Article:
Unlike in divorces that were entered prior to December 31, 2018, alimony payments will no longer be tax deductible for the payers moving forward, and the recipients cannot declare the amount they received as taxable income. The law also explicitly authorizes ex-spouses to regroup and modify an earlier divorce agreement, in order to append their agreement with the new law involved. If a pre-2019 divorce is not modified, the previous tax laws that were in place during the divorce are applied.

The new tax law has some positive benefits, such as bringing in nearly $7 billion to the IRS.  Unfortunately, there are serious speculations and concerns that it will inadvertently put the support-receiving party at a disadvantage. Women, who are statistically more likely to be the support-receiving spouse, and at a financial disadvantage during the divorce, are going to see a decrease in the amount of alimony paid.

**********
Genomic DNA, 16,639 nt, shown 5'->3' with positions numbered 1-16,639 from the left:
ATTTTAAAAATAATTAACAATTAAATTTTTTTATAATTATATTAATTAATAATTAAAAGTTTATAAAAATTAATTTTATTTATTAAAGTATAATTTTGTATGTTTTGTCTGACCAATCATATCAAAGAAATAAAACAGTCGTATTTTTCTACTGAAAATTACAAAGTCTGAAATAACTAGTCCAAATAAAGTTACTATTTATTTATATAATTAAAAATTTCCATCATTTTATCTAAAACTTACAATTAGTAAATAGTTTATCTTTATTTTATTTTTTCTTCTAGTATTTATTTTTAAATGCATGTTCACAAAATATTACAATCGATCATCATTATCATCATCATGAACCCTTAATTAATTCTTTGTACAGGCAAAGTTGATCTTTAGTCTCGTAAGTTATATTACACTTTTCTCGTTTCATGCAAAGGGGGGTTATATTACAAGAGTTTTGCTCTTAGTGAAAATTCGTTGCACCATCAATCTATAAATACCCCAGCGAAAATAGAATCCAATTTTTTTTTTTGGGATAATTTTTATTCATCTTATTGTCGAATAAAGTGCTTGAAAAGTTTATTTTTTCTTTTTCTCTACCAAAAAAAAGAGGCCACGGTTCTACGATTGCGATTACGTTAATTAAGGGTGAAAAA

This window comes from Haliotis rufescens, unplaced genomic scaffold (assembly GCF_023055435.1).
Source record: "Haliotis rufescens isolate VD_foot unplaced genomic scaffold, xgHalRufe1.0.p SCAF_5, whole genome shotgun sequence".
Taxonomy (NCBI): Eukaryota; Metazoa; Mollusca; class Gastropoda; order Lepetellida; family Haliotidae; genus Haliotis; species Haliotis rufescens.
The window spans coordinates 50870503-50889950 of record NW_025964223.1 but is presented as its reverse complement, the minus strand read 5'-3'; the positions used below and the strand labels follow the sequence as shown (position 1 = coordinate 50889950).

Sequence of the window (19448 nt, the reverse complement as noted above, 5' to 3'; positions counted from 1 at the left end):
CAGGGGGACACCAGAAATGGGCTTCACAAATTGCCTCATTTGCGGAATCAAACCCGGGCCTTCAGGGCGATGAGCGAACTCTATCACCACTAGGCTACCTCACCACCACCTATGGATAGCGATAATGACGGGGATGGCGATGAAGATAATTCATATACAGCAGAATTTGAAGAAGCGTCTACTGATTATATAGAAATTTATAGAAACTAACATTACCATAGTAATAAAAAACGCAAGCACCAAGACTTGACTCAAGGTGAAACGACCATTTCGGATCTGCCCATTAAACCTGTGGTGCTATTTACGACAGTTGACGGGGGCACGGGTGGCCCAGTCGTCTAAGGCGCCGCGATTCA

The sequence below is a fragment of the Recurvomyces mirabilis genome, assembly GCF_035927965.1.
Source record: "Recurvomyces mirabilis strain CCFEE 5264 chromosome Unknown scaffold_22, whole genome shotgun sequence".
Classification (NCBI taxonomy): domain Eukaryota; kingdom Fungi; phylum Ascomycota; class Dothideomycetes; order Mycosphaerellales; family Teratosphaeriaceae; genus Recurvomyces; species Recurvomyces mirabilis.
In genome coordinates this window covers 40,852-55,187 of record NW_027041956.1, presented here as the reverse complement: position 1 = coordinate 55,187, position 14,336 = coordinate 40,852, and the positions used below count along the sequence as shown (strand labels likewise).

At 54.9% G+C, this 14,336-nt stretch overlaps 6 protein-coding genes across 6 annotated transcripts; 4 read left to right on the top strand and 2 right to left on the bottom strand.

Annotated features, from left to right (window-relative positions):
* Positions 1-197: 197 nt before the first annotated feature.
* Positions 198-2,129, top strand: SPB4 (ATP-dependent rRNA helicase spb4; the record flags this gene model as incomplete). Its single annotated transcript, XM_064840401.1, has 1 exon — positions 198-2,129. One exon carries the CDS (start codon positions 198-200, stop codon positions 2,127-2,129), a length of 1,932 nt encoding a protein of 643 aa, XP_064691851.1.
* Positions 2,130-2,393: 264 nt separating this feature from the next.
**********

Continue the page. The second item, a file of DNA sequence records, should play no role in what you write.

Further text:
Because of the new tax rules, there could be less money to go around, resulting in smaller alimony payments. For instance, the monetary amount you receive from alimony might not be taxable to you, but at the same time, the amount that’s going to be paid out may not reflect that at all.

As mentioned earlier, if you were divorced prior to the start of enforcement of the law, you can keep your alimony agreement and utilize the deduction allowed under the old tax rules. However, the option is still available, if desired, to restructure it with the new tax law applied.